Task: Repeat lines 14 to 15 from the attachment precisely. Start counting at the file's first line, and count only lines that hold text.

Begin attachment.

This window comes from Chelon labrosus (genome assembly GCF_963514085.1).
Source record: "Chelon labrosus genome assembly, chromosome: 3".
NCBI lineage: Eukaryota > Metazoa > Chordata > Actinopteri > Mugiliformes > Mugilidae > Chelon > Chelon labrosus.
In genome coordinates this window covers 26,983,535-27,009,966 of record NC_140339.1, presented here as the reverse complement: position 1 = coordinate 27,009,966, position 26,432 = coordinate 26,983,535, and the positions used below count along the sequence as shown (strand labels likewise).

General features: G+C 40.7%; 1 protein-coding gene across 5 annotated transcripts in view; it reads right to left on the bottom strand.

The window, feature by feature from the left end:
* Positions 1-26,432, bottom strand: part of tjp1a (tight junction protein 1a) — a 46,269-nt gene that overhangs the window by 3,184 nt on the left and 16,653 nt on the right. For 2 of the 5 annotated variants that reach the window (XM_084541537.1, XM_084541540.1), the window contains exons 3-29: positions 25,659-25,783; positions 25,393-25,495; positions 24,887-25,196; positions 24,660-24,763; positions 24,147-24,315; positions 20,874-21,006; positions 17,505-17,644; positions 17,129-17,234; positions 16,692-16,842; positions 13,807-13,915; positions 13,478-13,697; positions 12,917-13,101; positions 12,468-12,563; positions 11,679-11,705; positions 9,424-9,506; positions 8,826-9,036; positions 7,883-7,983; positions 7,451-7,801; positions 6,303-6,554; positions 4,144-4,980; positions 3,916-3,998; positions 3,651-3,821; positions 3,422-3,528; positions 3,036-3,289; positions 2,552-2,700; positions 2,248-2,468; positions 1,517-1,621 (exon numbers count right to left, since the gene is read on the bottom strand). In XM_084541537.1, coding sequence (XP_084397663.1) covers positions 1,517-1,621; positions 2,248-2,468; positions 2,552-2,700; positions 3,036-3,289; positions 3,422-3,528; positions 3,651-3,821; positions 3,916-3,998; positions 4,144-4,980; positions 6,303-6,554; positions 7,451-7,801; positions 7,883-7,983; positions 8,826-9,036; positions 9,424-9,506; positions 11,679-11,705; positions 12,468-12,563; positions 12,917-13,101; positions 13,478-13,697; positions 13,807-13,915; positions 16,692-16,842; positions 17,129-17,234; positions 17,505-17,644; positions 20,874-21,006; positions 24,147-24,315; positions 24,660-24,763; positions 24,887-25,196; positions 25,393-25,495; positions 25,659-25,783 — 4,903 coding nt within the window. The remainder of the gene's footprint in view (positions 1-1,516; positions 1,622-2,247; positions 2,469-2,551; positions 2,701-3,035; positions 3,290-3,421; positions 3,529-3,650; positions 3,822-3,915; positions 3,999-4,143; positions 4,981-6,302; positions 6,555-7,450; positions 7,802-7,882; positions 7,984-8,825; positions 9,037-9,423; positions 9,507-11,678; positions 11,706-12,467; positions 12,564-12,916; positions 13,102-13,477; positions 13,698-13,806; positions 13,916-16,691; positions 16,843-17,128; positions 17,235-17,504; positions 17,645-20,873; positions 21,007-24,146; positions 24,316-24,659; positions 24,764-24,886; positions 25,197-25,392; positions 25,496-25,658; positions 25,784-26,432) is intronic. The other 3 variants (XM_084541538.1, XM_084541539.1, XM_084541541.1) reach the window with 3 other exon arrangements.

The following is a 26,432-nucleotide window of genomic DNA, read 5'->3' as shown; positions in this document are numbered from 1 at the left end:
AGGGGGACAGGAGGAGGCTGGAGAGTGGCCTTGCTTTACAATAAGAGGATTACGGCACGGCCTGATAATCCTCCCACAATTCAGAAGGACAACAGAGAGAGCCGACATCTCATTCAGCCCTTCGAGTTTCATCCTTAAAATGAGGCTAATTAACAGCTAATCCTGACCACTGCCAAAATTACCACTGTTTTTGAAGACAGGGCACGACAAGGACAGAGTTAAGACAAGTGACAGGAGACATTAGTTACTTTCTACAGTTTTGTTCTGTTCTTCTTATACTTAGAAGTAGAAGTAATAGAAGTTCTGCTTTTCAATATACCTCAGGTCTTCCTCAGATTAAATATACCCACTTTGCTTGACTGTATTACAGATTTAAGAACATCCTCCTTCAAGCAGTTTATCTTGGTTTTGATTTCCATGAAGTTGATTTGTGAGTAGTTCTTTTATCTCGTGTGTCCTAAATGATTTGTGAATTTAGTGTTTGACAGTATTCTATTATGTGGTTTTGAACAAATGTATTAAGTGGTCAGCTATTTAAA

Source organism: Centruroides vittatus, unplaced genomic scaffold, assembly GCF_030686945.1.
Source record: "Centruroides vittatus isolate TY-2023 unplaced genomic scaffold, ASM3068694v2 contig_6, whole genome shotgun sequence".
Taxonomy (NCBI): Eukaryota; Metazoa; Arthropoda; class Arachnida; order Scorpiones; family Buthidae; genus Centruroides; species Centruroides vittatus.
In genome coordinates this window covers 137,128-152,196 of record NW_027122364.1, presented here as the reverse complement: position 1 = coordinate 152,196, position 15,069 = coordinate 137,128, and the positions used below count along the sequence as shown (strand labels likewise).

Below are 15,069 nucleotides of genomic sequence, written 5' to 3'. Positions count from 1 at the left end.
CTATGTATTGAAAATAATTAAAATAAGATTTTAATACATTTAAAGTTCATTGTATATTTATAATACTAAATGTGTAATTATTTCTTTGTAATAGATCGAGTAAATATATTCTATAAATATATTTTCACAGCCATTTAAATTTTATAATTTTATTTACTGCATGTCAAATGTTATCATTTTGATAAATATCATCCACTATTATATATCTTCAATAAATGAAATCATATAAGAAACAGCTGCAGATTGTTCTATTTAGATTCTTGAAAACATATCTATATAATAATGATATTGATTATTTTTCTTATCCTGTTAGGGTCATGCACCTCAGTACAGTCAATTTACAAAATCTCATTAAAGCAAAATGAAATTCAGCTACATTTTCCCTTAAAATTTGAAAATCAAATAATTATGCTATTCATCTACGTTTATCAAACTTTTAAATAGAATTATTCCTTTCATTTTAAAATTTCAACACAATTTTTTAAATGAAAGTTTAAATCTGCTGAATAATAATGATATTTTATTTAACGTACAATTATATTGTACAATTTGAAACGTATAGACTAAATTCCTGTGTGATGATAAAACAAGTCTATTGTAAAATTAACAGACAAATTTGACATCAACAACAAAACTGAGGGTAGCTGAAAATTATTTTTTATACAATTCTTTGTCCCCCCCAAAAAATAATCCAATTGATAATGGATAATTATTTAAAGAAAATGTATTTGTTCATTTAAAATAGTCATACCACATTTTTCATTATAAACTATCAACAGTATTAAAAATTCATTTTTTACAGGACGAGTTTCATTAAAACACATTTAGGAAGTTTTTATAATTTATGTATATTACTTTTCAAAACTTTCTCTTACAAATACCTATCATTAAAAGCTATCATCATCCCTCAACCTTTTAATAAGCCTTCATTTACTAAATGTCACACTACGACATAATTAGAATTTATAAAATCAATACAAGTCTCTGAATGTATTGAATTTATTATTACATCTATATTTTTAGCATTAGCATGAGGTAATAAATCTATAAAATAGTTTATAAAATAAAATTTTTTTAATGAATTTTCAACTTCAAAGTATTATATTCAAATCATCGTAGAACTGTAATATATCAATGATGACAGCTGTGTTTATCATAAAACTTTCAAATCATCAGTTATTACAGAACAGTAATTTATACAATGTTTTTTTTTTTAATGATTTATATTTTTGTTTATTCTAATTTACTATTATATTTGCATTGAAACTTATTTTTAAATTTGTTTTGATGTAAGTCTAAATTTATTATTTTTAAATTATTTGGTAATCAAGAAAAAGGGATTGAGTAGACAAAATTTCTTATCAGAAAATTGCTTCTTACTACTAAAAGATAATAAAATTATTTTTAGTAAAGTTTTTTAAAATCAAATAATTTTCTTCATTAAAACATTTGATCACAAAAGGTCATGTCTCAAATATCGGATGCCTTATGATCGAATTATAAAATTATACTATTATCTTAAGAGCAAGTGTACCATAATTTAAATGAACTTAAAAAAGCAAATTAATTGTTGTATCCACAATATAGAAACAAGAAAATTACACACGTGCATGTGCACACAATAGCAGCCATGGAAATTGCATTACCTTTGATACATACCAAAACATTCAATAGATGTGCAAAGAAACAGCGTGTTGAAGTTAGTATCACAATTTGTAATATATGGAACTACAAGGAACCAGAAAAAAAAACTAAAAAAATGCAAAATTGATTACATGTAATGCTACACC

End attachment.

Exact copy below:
Below are 15,069 nucleotides of genomic sequence, written 5' to 3'. Positions count from 1 at the left end.
CTATGTATTGAAAATAATTAAAATAAGATTTTAATACATTTAAAGTTCATTGTATATTTATAATACTAAATGTGTAATTATTTCTTTGTAATAGATCGAGTAAATATATTCTATAAATATATTTTCACAGCCATTTAAATTTTATAATTTTATTTACTGCATGTCAAATGTTATCATTTTGATAAATATCATCCACTATTATATATCTTCAATAAATGAAATCATATAAGAAACAGCTGCAGATTGTTCTATTTAGATTCTTGAAAACATATCTATATAATAATGATATTGATTATTTTTCTTATCCTGTTAGGGTCATGCACCTCAGTACAGTCAATTTACAAAATCTCATTAAAGCAAAATGAAATTCAGCTACATTTTCCCTTAAAATTTGAAAATCAAATAATTATGCTATTCATCTACGTTTATCAAACTTTTAAATAGAATTATTCCTTTCATTTTAAAATTTCAACACAATTTTTTAAATGAAAGTTTAAATCTGCTGAATAATAATGATATTTTATTTAACGTACAATTATATTGTACAATTTGAAACGTATAGACTAAATTCCTGTGTGATGATAAAACAAGTCTATTGTAAAATTAACAGACAAATTTGACATCAACAACAAAACTGAGGGTAGCTGAAAATTATTTTTTATACAATTCTTTGTCCCCCCCAAAAAATAATCCAATTGATAATGGATAATTATTTAAAGAAAATGTATTTGTTCATTTAAAATAGTCATACCACATTTTTCATTATAAACTATCAACAGTATTAAAAATTCATTTTTTACAGGACGAGTTTCATTAAAACACATTTAGGAAGTTTTTATAATTTATGTATATTACTTTTCAAAACTTTCTCTTACAAATACCTATCATTAAAAGCTATCATCATCCCTCAACCTTTTAATAAGCCTTCATTTACTAAATGTCACACTACGACATAATTAGAATTTATAAAATCAATACAAGTCTCTGAATGTATTGAATTTATTATTACATCTATATTTTTAGCATTAGCATGAGGTAATAAATCTATAAAATAGTTTATAAAATAAAATTTTTTTAATGAATTTTCAACTTCAAAGTATTATATTCAAATCATCGTAGAACTGTAATATATCAATGATGACAGCTGTGTTTATCATAAAACTTTCAAATCATCAGTTATTACAGAACAGTAATTTATACAATGTTTTTTTTTTTAATGATTTATATTTTTGTTTATTCTAATTTACTATTATATTTGCATTGAAACTTATTTTTAAATTTGTTTTGATGTAAGTCTAAATTTATTATTTTTAAATTATTTGGTAATCAAGAAAAAGGGATTGAGTAGACAAAATTTCTTATCAGAAAATTGCTTCTTACTACTAAAAGATAATAAAATTATTTTTAGTAAAGTTTTTTAAAATCAAATAATTTTCTTCATTAAAACATTTGATCACAAAAGGTCATGTCTCAAATATCGGATGCCTTATGATCGAATTATAAAATTATACTATTATCTTAAGAGCAAGTGTACCATAATTTAAATGAACTTAAAAAAGCAAATTAATTGTTGTATCCACAATATAGAAACAAGAAAATTACACACGTGCATGTGCACACAATAGCAGCCATGGAAATTGCATTACCTTTGATACATACCAAAACATTCAATAGATGTGCAAAGAAACAGCGTGTTGAAGTTAGTATCACAATTTGTAATATATGGAACTACAAGGAACCAGAAAAAAAAACTAAAAAAATGCAAAATTGATTACATGTAATGCTACACC